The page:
About: Statute is a research topic. Over the lifetime, 19035 publications have been published within this topic receiving 146644 citations. The topic is also known as: legislative act & legislation.
Papers published on a yearly basis
TL;DR: The president of Concern for Dying is one of four authors in this issue of the Hastings Center Report to write about Cruzan v. Harmon, and argues that the Missouri court failed to appreciate the "central and dual role" of privacy and consent in protecting self determination and in preventing the state from exercising too much authority over individuals.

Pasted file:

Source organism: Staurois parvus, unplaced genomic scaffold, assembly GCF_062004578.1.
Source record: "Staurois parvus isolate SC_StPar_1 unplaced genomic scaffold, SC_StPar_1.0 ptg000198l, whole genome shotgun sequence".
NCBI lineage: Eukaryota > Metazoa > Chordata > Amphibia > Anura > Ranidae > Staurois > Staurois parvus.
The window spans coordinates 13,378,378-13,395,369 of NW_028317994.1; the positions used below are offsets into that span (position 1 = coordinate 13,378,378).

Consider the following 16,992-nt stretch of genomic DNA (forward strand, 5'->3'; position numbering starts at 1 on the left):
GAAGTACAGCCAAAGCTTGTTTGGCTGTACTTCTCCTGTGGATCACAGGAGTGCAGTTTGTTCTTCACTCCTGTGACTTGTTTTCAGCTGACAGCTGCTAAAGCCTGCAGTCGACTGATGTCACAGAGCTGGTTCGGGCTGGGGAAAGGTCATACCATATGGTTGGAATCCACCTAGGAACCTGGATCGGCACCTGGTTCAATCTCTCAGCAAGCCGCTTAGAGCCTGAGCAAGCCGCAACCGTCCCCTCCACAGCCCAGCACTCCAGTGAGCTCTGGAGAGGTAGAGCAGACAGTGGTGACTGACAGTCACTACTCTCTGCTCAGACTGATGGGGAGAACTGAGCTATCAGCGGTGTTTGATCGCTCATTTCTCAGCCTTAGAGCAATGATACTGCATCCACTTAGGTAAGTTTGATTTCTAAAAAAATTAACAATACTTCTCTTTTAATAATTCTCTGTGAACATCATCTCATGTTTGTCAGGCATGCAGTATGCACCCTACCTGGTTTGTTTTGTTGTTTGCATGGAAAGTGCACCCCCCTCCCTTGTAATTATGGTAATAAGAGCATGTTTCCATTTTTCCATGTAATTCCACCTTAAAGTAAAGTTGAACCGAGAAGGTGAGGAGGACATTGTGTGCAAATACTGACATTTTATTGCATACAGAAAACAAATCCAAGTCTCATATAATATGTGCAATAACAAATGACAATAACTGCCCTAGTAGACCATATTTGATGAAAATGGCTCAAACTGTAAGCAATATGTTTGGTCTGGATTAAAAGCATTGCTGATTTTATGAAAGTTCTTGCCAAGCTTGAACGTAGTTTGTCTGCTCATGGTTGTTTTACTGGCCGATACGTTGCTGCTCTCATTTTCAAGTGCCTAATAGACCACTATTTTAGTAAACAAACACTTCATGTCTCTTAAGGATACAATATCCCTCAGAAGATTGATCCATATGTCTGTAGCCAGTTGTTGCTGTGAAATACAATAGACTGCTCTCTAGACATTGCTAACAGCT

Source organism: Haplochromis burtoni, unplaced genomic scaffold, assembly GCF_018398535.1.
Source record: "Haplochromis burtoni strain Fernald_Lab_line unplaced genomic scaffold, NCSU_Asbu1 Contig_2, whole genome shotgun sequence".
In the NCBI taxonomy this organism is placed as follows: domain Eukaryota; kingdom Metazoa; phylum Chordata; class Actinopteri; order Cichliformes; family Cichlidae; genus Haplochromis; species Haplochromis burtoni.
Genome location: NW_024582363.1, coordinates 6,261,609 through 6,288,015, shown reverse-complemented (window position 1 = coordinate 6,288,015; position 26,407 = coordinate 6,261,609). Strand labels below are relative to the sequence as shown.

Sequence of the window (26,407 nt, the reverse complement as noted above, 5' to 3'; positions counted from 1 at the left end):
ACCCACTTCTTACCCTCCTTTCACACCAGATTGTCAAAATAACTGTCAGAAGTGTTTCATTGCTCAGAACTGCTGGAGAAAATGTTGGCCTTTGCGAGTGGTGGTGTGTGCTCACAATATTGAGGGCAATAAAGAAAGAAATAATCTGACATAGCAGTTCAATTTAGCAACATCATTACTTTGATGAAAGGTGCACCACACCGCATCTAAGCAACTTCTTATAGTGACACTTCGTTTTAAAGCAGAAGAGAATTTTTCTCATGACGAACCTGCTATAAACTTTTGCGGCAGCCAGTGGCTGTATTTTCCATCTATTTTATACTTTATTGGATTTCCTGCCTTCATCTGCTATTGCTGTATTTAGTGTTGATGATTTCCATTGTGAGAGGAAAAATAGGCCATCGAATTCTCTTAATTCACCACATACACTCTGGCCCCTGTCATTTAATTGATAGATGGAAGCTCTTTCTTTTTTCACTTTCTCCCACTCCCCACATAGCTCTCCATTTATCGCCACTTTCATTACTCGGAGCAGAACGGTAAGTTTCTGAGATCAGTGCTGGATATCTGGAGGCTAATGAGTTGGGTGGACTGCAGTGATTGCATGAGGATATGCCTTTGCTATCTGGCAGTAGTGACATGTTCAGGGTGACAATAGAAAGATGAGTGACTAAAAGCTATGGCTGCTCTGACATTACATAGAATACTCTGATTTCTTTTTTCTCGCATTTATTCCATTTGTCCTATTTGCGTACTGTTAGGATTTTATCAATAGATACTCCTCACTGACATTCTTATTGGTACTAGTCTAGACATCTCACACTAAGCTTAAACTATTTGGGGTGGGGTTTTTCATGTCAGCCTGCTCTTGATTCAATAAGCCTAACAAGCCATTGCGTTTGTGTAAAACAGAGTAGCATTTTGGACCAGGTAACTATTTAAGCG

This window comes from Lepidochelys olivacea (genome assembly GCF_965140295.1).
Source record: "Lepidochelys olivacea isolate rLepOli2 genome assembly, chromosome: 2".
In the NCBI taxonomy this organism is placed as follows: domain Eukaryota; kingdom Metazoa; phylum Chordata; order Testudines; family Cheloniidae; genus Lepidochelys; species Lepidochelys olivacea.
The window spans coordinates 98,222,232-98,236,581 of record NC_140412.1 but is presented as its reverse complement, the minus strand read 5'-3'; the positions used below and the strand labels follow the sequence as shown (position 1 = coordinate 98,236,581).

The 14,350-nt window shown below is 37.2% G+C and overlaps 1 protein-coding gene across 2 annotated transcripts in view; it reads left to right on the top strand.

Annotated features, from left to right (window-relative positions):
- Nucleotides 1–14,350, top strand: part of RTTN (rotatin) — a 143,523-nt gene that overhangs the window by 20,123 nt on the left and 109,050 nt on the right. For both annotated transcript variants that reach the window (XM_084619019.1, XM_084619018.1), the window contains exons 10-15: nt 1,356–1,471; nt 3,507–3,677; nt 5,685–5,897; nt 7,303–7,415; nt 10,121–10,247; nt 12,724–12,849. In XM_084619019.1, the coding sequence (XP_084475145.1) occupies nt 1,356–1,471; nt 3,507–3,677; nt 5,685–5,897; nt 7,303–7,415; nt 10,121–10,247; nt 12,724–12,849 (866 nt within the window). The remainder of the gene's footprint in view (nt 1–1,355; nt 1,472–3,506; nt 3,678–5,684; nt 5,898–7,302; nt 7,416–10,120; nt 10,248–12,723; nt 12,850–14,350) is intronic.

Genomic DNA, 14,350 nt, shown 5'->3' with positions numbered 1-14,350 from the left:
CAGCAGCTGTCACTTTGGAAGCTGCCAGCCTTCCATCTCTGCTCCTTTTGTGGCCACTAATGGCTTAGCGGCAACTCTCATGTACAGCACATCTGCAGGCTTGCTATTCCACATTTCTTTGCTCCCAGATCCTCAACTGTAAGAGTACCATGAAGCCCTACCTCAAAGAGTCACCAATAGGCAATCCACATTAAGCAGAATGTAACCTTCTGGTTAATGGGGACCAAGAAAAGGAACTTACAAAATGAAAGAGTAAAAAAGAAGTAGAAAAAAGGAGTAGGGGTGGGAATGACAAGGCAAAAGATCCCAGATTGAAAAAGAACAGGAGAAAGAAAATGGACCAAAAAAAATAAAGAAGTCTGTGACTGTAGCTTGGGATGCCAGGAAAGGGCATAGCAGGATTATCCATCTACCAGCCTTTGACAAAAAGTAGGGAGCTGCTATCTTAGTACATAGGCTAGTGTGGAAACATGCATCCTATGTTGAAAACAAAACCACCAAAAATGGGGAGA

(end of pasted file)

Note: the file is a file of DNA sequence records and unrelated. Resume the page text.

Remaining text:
Abstract: The Calculus of Consent Nancy Cruzan's personal tragedy threatens to become a national one. Embracing so many fundamental and symbolic aspects of life, the question of how she dies has understandably provoked profound and diverse responses. Various arguments have sought to convince the U.S. Supreme Court to preserve either the right to life or the right to liberty, as if they were mutually exclusive and the only two interests at stake. Yet the rhetoric of rights has proven confusing, demonstrating only that "[l]ogic relentlessly and inappropriately pursued to its end can as readily lead to destructive results as can muddled emotions."  At issue in Cruzan is not a choice between life and liberty, but a way of life consistent with a belief in ordered liberty. Cruzan poses a basic political problem that should occasion honest introspection and a search for a solution that harmonizes conflicting concerns most consistently with the Constitution's vision of the proper relationship between individuals and the state, and of consent's role in maintaining accountability. Understanding and preserving that vision takes more than mere philological and rhetorical skill; it requires embracing an experientially shaped perspective such as guided the Constitution's framers. The Constitutional Vision Where logic alone fails us, experience must be our guide, for as Justice Holmes noted, "the life of the law has not been logic: it has been experience." Reconciling the values, explicit and implied, that the Constitution requires us to protect involves bringing the wisdom gained from experiences the framers never had, such as that derived from the history of modern medicine, to the vision represented by the Constitution. The Constitution rests on the belief that citizens should both exercise self-determination and be free from unwarranted government interference in their personal lives. Central to the framers' vision was their experience of living under a government that denied individual freedoms concerning religious practice, expression, and conscience, and permitted excessive accruals of power, which the framers viewed as a form of tyranny. However difficult it may be to respect freedom when its results seem obnoxious, the framers concluded that the hardships of permitting freedom are fewer and less dangerous than the hardships of denying it, and that the dispersion of power prevents the excesses of tyranny. The Constitution's basic sense is that life is better if the state does not dictate attitudes or actions and plays a minimal role in defining individual values.  Preserving Life This constitutional vision of balance exposes major difficulties in the Missouri Cruzan opinion. In asserting an unchecked state interest in preserving life, even in cases that do not violate any criminal prohibition against murder or suicide, the Missouri Supreme Court undertakes to obstruct an act the state could not prosecute. Because Nancy Cruzan "may" live for thirty years and is not imminently dying for as long as she is artificially fed, she is not terminally ill under Missouri's statute. The court concludes that its interest in preserving life outweighs any identifiable interest in permitting her to die. Indeed, Missouri's "unqualified" interest in preserving life precludes any interest in the quality of life. Moreover, the court announces that only "clear and convincing" evidence will satisfy the obligation to respect self-determination, and then discounts entirely evidence the trial court found credible. To protect the infirm and the disabled, the court rejects as unreliable substituted judgement or best interests standards for decisionmaking. The crucial question of precisely what evidence would be "clear and convincing" is left unanswered, but the language used by the court, the trends indicated by the O'Connor case in New York, and legislation enacted in furtherance of the so-called "right-to-life" agenda, suggests that such an evidentiary standard will prove chimerical. …